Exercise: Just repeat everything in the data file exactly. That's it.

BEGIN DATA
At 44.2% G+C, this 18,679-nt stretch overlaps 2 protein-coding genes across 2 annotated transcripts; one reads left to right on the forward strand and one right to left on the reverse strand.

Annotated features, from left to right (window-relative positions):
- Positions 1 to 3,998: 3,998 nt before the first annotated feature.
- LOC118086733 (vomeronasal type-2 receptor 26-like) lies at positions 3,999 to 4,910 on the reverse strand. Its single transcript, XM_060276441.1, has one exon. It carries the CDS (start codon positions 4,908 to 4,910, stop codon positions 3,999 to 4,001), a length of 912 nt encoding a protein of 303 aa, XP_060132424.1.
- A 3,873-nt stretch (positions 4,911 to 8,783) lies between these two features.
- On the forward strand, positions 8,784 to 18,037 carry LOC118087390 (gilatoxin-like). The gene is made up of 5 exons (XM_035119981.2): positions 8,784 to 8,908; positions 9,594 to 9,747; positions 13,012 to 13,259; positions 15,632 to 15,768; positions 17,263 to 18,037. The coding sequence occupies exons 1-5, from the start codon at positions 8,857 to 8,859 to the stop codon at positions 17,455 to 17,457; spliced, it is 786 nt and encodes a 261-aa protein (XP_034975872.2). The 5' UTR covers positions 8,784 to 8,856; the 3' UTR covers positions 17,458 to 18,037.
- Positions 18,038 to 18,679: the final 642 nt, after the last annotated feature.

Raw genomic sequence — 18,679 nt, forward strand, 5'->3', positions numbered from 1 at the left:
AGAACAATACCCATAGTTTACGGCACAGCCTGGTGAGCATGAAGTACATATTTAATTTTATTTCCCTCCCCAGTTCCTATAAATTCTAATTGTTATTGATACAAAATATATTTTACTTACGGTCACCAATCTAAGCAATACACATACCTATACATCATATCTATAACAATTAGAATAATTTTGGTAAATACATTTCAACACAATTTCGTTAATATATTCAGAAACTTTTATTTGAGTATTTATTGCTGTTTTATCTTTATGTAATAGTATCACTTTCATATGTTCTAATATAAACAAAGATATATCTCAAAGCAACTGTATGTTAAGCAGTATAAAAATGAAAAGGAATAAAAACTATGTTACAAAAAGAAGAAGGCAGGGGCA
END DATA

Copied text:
At 44.2% G+C, this 18,679-nt stretch overlaps 2 protein-coding genes across 2 annotated transcripts; one reads left to right on the forward strand and one right to left on the reverse strand.

Annotated features, from left to right (window-relative positions):
- Positions 1 to 3,998: 3,998 nt before the first annotated feature.
- LOC118086733 (vomeronasal type-2 receptor 26-like) lies at positions 3,999 to 4,910 on the reverse strand. Its single transcript, XM_060276441.1, has one exon. It carries the CDS (start codon positions 4,908 to 4,910, stop codon positions 3,999 to 4,001), a length of 912 nt encoding a protein of 303 aa, XP_060132424.1.
- A 3,873-nt stretch (positions 4,911 to 8,783) lies between these two features.
- On the forward strand, positions 8,784 to 18,037 carry LOC118087390 (gilatoxin-like). The gene is made up of 5 exons (XM_035119981.2): positions 8,784 to 8,908; positions 9,594 to 9,747; positions 13,012 to 13,259; positions 15,632 to 15,768; positions 17,263 to 18,037. The coding sequence occupies exons 1-5, from the start codon at positions 8,857 to 8,859 to the stop codon at positions 17,455 to 17,457; spliced, it is 786 nt and encodes a 261-aa protein (XP_034975872.2). The 5' UTR covers positions 8,784 to 8,856; the 3' UTR covers positions 17,458 to 18,037.
- Positions 18,038 to 18,679: the final 642 nt, after the last annotated feature.

Raw genomic sequence — 18,679 nt, forward strand, 5'->3', positions numbered from 1 at the left:
AGAACAATACCCATAGTTTACGGCACAGCCTGGTGAGCATGAAGTACATATTTAATTTTATTTCCCTCCCCAGTTCCTATAAATTCTAATTGTTATTGATACAAAATATATTTTACTTACGGTCACCAATCTAAGCAATACACATACCTATACATCATATCTATAACAATTAGAATAATTTTGGTAAATACATTTCAACACAATTTCGTTAATATATTCAGAAACTTTTATTTGAGTATTTATTGCTGTTTTATCTTTATGTAATAGTATCACTTTCATATGTTCTAATATAAACAAAGATATATCTCAAAGCAACTGTATGTTAAGCAGTATAAAAATGAAAAGGAATAAAAACTATGTTACAAAAAGAAGAAGGCAGGGGCA